I read your post out of an interest in reading about my most prominent diagnosis from childhood and was a little appalled, though happily, to find out that you know about much of what you are talking about. However, there was one small thing that irked me. Where you say "He will typically wear old, ratty clothes to school. This is not necessarily because he has no interest in fitting in, though. He simply finds old clothes comfortable and familiar. " and where you say "Subjects like math and programming seem to be the easiest, since the concepts are more structured and follow certain rules." These do not seem to be consistent 'symptoms' of Asperger's Syndrome. My behaviors as a child and now, for the most part, match everything else you have described, though.
But back to those quotes. I never cared to dress like all the other kids. I cared more about making myself happy and comfortable. The only thing I cared about other than the designs on my clothes was that they were clean and somewhat new. Also, until this past year in college, math was my weakest subject. However, as an example, I still prove your point about Aspies doing best at subjects that have rules. English has tons of rules that I can't remember the names of and it was and still is my absolute best subject (other than drawing cartoons, but that's another story). I learned the rules starting at a very young age and since then, when I would write, I would remember all of the rules subconsciously and obey them all.
Also, you might want to mention the idea that a lot of Aspies seem to be extra sensitive to lighting and noise. An Aspie like myself could get picked on in school for freaking out in reaction to the way a room is lit or for spasing when the fire alarm goes off. And in response to the person above me, there may be a level of Asperger's Syndrome where someone may not be able to feel empathy, but if you work with the person for long enough, they will get better. To an extent, though, I am not quite sure I understand, because I grew up feeling all the emotions on the inside. But if someone had told me they were tired and I was sitting in the only available seat, as a child or younger teen, I would have thought to myself, "Well, I could move over and let her sit down, but what if she is just joking? If she is, if I move, she's just going to laugh at me and that'll be one less friend I can have." You see, it isn't that we don't feel empathy, it is that we get generally confused or lost, trying to decipher what the other person actually means.
And this brings me to another part of this subject. A lot of Aspies seem to have trouble reading facial expressions or voice tones and, in turn, have issues reproducing those same actions in conversations with other people. My mother had to work with me for more than ten years before I finally learned how to change my voice as if I were reading a good book out loud and to know when to smile, when to lift an eyebrow, when to change subject in a conversation. It took her ten years of hard work with me and I'm still not perfect. I'm not like other people. I don't remember to do these things subconsciously. In fact, as I am talking, I have to actually remember every little thing she taught me, which sometimes makes it harder to focus on the conversation at hand without making an awkward silence.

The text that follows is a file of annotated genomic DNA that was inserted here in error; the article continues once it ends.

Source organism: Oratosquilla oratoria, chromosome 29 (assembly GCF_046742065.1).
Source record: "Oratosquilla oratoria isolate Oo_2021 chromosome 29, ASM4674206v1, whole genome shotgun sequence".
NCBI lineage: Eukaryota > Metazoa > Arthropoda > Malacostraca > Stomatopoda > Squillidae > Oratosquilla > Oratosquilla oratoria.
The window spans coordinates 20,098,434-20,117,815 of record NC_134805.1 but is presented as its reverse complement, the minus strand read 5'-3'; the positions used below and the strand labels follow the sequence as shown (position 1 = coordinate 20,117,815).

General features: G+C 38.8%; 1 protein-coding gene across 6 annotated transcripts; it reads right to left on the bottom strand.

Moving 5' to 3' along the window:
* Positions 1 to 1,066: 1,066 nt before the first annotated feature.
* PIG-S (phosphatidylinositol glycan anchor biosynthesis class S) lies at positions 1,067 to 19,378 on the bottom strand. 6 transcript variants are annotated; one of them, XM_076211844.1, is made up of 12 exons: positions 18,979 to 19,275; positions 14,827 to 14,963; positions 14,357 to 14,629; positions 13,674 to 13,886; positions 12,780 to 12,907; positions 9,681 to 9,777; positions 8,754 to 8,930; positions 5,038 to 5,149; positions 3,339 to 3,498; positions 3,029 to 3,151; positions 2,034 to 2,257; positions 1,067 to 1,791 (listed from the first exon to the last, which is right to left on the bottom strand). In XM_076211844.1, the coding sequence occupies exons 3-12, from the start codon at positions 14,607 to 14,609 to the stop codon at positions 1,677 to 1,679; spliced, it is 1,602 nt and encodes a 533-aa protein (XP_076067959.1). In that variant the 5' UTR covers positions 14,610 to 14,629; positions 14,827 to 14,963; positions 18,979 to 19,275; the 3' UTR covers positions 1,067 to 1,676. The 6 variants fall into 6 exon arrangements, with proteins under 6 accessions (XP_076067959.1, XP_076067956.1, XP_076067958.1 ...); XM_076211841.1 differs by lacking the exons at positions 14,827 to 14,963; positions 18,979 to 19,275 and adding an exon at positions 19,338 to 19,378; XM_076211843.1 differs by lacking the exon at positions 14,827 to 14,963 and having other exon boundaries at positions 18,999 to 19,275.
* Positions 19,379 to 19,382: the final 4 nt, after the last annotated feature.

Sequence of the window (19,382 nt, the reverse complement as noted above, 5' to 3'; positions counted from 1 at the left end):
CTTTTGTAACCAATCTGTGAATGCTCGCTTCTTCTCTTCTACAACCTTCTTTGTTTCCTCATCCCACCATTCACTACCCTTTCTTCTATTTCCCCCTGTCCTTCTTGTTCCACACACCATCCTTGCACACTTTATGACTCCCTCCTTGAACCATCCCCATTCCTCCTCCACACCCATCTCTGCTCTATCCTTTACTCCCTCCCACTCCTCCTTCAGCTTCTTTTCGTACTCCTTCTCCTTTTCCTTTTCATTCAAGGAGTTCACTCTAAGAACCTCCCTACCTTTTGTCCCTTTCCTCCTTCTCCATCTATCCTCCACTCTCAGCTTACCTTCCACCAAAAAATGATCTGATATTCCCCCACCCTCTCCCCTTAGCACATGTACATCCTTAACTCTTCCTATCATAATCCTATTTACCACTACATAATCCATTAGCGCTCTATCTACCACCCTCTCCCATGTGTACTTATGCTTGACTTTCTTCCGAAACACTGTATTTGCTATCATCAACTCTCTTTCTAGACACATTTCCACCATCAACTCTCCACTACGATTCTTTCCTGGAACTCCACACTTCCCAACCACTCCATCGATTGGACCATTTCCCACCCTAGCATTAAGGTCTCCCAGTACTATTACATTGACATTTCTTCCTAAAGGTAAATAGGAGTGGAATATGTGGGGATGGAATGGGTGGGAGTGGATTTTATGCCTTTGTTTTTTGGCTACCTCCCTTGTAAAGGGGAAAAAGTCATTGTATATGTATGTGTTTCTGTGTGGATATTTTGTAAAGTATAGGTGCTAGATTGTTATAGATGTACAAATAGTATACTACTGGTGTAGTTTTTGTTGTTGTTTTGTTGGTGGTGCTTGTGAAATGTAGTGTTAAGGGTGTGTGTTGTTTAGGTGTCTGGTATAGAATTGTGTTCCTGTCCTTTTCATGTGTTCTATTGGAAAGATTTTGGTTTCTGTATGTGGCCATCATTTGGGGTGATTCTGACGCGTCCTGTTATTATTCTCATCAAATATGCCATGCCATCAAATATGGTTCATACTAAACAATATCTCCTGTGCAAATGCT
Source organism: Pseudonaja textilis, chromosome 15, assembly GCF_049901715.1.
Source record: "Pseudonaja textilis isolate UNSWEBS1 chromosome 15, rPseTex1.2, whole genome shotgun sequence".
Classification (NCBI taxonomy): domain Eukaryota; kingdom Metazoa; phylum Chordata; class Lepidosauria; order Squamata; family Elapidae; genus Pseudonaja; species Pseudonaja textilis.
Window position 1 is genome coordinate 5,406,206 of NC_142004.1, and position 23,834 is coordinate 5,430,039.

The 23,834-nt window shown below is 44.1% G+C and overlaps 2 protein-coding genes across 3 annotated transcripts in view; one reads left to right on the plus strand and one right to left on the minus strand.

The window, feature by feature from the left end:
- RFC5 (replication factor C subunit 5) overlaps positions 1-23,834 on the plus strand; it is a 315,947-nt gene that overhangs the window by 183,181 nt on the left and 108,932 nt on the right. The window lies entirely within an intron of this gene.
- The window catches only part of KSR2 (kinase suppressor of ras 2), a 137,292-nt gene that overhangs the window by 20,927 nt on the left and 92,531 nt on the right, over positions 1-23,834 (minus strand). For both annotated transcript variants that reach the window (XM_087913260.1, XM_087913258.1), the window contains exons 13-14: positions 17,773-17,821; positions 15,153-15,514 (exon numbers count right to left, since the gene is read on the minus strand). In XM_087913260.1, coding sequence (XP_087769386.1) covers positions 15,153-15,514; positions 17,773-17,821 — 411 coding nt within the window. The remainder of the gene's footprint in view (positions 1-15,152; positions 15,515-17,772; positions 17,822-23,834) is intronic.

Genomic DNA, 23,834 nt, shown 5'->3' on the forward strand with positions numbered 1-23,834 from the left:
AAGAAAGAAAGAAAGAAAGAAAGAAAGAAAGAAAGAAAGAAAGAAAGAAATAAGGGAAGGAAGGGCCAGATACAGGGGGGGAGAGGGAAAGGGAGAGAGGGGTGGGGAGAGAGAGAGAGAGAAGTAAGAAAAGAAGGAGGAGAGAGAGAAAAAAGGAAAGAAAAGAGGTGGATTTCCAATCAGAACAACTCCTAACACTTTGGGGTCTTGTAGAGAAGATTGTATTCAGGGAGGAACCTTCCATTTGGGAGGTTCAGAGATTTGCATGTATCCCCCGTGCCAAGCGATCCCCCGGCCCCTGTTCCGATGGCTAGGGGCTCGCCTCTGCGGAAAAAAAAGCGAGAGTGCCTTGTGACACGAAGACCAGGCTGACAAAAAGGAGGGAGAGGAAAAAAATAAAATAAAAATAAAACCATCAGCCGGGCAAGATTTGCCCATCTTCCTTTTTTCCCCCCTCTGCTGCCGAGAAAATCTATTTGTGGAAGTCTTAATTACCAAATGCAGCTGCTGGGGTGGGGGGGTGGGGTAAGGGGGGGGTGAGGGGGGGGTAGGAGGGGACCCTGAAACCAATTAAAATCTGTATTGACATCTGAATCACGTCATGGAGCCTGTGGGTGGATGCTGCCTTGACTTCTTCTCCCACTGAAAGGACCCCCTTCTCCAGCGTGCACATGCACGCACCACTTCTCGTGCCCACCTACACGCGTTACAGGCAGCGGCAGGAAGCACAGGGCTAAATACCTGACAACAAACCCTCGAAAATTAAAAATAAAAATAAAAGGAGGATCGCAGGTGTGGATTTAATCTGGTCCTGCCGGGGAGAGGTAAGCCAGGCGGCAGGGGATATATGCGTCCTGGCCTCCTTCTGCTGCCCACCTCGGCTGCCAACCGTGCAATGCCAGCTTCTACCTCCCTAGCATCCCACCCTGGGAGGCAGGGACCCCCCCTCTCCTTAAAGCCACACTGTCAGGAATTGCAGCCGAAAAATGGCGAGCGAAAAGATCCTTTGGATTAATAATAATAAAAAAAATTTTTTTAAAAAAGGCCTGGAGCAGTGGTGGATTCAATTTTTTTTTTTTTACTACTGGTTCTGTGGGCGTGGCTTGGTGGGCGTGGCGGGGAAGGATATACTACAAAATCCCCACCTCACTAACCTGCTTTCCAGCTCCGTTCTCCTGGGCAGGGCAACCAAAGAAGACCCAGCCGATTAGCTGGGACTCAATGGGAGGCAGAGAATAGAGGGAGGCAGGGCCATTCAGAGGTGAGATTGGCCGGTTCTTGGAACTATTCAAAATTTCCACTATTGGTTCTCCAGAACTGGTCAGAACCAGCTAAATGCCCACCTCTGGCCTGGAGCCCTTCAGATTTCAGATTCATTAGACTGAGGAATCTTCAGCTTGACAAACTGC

Since I have been "trained" to get embarrassed when I "mess up" in conversation, I often wind up clamming up and forgetting to smile, even. It isn't that I don't like the person I'm talking to, it's just me being afraid to mess up after all the times my mother has scolded me for messing up. But on the occasions where I decide to ignore my will to clam up, I get things done and feel like I could be a leader if I tried. After all, I'm not so bad at giving speeches. I suppose if I wrote a speech for a campaign and read it loudly and authoritatively, people would listen.
Well, I'm sure all that I wrote sounds like a confusing mess, but in short, I was diagnosed with Asperger's Syndrome in the third grade and have come a long way since then, according to my friends and family. And here's a random fact about myself to back me up on my emotions thing. First, if you can't empathize, you can't sympathize. When I was little, when I would watch the Rankin & Bass Rudolph TV Special, upon finding out that no child wanted to play with any of the Misfit Toys, my heart sank and I wanted to grab them all up in my arms and have a party for them to cheer them up. And I still do, despite the fact that I am in college and I no longer play with normal toys on a daily basis (the only exceptions being my collectibles like my super rare InuYasha doll and the Astro Boy 2009 series 1 figure I got at Disney World. I sometimes play with them a little.).
One last thing. This came to mind when I mentioned two of my toys. After mom taught me better social behavior, it seems that my current obsession changes more frequently than it used to. Even though it was anime and manga for the past ten years (and each year a different series), in the past two or three years, it has been Walt Disney, Broadway Musicals, Tim Burton and Jim Henson -- all at the same time. Although, when I look back at my anime and manga (which I still love and enjoy), I always think, no matter how many animals I have liked in the past, I think my top favorites will always be InuYasha, Pokemon, Death Note and Astro Boy. I think that something that my mom did has caused me to have multiple obsessions simultaneously and sometimes I find it really weird.